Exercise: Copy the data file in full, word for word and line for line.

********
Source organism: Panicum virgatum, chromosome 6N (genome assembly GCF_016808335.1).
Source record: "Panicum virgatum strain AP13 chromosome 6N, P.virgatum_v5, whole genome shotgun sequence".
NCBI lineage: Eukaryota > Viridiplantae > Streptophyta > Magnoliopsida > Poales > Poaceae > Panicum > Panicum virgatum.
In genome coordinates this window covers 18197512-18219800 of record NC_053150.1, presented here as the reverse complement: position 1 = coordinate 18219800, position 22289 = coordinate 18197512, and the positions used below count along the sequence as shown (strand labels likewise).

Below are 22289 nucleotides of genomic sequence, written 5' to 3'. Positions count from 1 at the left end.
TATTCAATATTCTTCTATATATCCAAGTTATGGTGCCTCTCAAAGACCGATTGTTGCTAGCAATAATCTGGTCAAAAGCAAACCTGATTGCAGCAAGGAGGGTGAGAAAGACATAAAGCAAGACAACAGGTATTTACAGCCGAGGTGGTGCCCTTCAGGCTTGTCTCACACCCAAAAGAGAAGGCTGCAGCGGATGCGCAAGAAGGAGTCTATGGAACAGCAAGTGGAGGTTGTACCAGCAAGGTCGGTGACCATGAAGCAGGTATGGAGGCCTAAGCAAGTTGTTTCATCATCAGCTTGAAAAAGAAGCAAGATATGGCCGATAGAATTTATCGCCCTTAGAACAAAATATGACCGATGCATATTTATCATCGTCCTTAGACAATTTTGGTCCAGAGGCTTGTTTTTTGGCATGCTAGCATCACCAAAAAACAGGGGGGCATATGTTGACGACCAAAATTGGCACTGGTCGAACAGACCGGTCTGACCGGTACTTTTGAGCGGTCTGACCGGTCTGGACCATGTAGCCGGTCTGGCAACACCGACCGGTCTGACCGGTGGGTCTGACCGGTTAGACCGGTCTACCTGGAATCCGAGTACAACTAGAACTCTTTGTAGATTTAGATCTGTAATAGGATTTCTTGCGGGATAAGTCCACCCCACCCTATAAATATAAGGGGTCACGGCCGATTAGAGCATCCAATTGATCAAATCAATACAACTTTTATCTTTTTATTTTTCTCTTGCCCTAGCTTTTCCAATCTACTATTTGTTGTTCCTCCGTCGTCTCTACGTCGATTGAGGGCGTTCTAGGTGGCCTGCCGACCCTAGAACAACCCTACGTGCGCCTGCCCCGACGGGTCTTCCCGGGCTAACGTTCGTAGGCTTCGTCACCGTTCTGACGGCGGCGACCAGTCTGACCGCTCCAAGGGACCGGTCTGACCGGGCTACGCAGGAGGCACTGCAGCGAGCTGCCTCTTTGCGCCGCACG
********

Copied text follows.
Source organism: Panicum virgatum, chromosome 6N (genome assembly GCF_016808335.1).
Source record: "Panicum virgatum strain AP13 chromosome 6N, P.virgatum_v5, whole genome shotgun sequence".
NCBI lineage: Eukaryota > Viridiplantae > Streptophyta > Magnoliopsida > Poales > Poaceae > Panicum > Panicum virgatum.
In genome coordinates this window covers 18197512-18219800 of record NC_053150.1, presented here as the reverse complement: position 1 = coordinate 18219800, position 22289 = coordinate 18197512, and the positions used below count along the sequence as shown (strand labels likewise).

Below are 22289 nucleotides of genomic sequence, written 5' to 3'. Positions count from 1 at the left end.
TATTCAATATTCTTCTATATATCCAAGTTATGGTGCCTCTCAAAGACCGATTGTTGCTAGCAATAATCTGGTCAAAAGCAAACCTGATTGCAGCAAGGAGGGTGAGAAAGACATAAAGCAAGACAACAGGTATTTACAGCCGAGGTGGTGCCCTTCAGGCTTGTCTCACACCCAAAAGAGAAGGCTGCAGCGGATGCGCAAGAAGGAGTCTATGGAACAGCAAGTGGAGGTTGTACCAGCAAGGTCGGTGACCATGAAGCAGGTATGGAGGCCTAAGCAAGTTGTTTCATCATCAGCTTGAAAAAGAAGCAAGATATGGCCGATAGAATTTATCGCCCTTAGAACAAAATATGACCGATGCATATTTATCATCGTCCTTAGACAATTTTGGTCCAGAGGCTTGTTTTTTGGCATGCTAGCATCACCAAAAAACAGGGGGGCATATGTTGACGACCAAAATTGGCACTGGTCGAACAGACCGGTCTGACCGGTACTTTTGAGCGGTCTGACCGGTCTGGACCATGTAGCCGGTCTGGCAACACCGACCGGTCTGACCGGTGGGTCTGACCGGTTAGACCGGTCTACCTGGAATCCGAGTACAACTAGAACTCTTTGTAGATTTAGATCTGTAATAGGATTTCTTGCGGGATAAGTCCACCCCACCCTATAAATATAAGGGGTCACGGCCGATTAGAGCATCCAATTGATCAAATCAATACAACTTTTATCTTTTTATTTTTCTCTTGCCCTAGCTTTTCCAATCTACTATTTGTTGTTCCTCCGTCGTCTCTACGTCGATTGAGGGCGTTCTAGGTGGCCTGCCGACCCTAGAACAACCCTACGTGCGCCTGCCCCGACGGGTCTTCCCGGGCTAACGTTCGTAGGCTTCGTCACCGTTCTGACGGCGGCGACCAGTCTGACCGCTCCAAGGGACCGGTCTGACCGGGCTACGCAGGAGGCACTGCAGCGAGCTGCCTCTTTGCGCCGCACG